People’s initial reaction to Paul Tschetter and Greg Schoenbachler’s business, Rooted, is usually, “That’s weird!” Conversation ensues, and after a few sentences the comments turn to, “That makes sense.” Rooted provides a service for you after your pet dies and answers the question, “What do I do now?”
They skillfully and ecologically honor your companion animals by converting their bodies into a thriving, organic soil that can be used to support plant life or be donated to an outdoor project. More plainly said, your pet is thoughtfully and carefully composted.
Now you might have the same thought, “That’s weird.” It’s important to get the whole picture. The process is tightly controlled and highly technical. Tschetter and Schoenbachler have spent the past two years forming their idea, developing a prototype and building their facility, which is located on a ranch in Tenino. The challenge was to manage the process on a micro level. Schoenbachler has worked in the commercial composting industry for years, but this was different. Their goal was to invent the equipment and systems appropriate for animals weighing less than fifty pounds.
Rooted has designed and produced self-contained vessels where temperature, aeration, moisture and heat are closely monitored and controlled. The remains of your pet are gently and carefully placed within a pod that is primarily filled with organic matter. The containers hold over 700 pounds of material like grass and yard waste.
Over the next eight weeks the pod contents go through a specified series of temperature changes. The initial thermophilic stage maintains temperatures at 55 degrees centigrade. That’s hot, about 131 degrees Fahrenheit. Then temperatures are intentionally reduced to allow different microbes to flourish. The third stage, which is around 40 degrees centigrade, (that’s still over 100 degrees Fahrenheit) provides time for the media to cure and cool. Schoenbachler handles the operations and explains the science and the sense with enthusiasm. “It’s way different than back yard composting,” he said.
The process is all about balancing the carbon and nitrogen while managing the moisture and maximizing the oxygen. “We are controlling everything,” explained Tschetter. The pods remain stationary and the contents are not churned. Air and moisture are controlled through the bottom and top of the containers. Heat is uniform throughout the pod. “The temperature dictates the purity of the sterilization of the product,” he added. The final soil is totally safe for use in your garden or other outdoor project.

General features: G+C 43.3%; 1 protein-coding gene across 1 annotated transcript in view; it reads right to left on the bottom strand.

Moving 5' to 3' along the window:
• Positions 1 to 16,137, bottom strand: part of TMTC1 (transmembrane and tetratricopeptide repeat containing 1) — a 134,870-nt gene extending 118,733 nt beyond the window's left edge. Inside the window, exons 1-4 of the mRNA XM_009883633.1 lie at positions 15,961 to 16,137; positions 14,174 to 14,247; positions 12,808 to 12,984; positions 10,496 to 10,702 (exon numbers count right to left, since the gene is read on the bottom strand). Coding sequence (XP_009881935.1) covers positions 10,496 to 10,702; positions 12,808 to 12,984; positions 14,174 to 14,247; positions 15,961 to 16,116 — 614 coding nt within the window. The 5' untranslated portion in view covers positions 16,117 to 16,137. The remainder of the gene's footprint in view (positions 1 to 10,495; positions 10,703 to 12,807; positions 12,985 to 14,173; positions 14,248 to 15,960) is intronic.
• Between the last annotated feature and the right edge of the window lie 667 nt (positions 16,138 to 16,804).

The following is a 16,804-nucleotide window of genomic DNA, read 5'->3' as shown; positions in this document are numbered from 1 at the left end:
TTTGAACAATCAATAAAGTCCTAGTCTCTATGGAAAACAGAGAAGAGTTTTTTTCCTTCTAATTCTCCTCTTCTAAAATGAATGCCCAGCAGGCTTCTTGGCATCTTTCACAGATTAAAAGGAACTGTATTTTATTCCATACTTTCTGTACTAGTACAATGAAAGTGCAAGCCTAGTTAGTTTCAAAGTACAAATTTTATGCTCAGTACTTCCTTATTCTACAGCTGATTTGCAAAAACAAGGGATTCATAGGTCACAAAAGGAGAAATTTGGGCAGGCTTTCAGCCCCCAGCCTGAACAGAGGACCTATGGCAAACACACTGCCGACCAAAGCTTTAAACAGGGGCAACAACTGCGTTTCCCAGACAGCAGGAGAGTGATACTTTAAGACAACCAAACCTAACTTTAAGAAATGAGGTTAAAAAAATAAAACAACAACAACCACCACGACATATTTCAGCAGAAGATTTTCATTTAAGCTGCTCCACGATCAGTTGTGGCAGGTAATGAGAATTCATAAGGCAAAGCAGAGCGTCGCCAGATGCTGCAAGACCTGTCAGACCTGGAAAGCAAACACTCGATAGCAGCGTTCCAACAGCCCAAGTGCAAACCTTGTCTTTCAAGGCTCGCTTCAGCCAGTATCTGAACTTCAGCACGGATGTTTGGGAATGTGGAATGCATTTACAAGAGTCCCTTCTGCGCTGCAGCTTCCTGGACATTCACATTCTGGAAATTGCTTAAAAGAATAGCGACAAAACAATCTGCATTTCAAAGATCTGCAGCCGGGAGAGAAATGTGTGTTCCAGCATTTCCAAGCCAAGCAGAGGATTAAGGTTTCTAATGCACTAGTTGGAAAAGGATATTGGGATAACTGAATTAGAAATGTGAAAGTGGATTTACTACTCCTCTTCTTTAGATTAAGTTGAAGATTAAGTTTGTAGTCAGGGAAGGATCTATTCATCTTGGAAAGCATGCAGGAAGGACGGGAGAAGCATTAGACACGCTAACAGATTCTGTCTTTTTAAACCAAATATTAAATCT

Tschetter and Schoenbachler are life-long friends and first met in kindergarten. They attended college together, and their adult lives continued to intersect. “We’re both entrepreneurs,” said Tschetter. Both men have been involved in a wide range of business activities from commercial composting to real estate. Their joint venture Rooted seemed to be a natural extension of their skills and interests. Tschetter handles the marketing side, meeting veterinarians and connecting with the community. Schoenbachler takes care of the technical operations at their facility.
Speaking from personal experience, it’s a sad day when a pet passes away. For me the joy of having a furry feline over time far outweighs the pain of her death. Since our human life spans are longer than our pets, it’s inevitable that we will need to deal with our pets’ deaths.
People renting houses or living in apartments do not even have the option for a pet burial in their own yard. This is possible for landowners. Washington law allows this, but specifies the manner in which this may occur. Regulations can vary from city to city. When the time comes, you can contact Rooted directly or through your vet. Transportation for the animal will be arranged. When the process is complete, you have a few choices. You can have the organic remains delivered to you in an appropriate pot in which you might plant a tree or other plant. The contents could be added to your garden. You can also donate back to Rooted who will donate the soil for use by groups such as Forterra that are involved in land restoration projects.
My husband and I used to own flip phones. When you opened his phone, my smiling face would appear. My phone, on the other hand, would display my dear feline Missy. We have great love for our pets. Our culture is not especially skilled in talking about death and dying. Fortunately, we are skilled about conversing about ecological impacts. Rooted takes into account our sentiments about our pets and the earth. Rooted offers a brilliant combination of good sense and tender considerations.
Your beloved beast will always live on in your heart. Rooted allows your pet to continue to contribute to the well being of the planet. Now that does a heart good! You can visit the Rooted website for more information or follow Rooted on Facebook.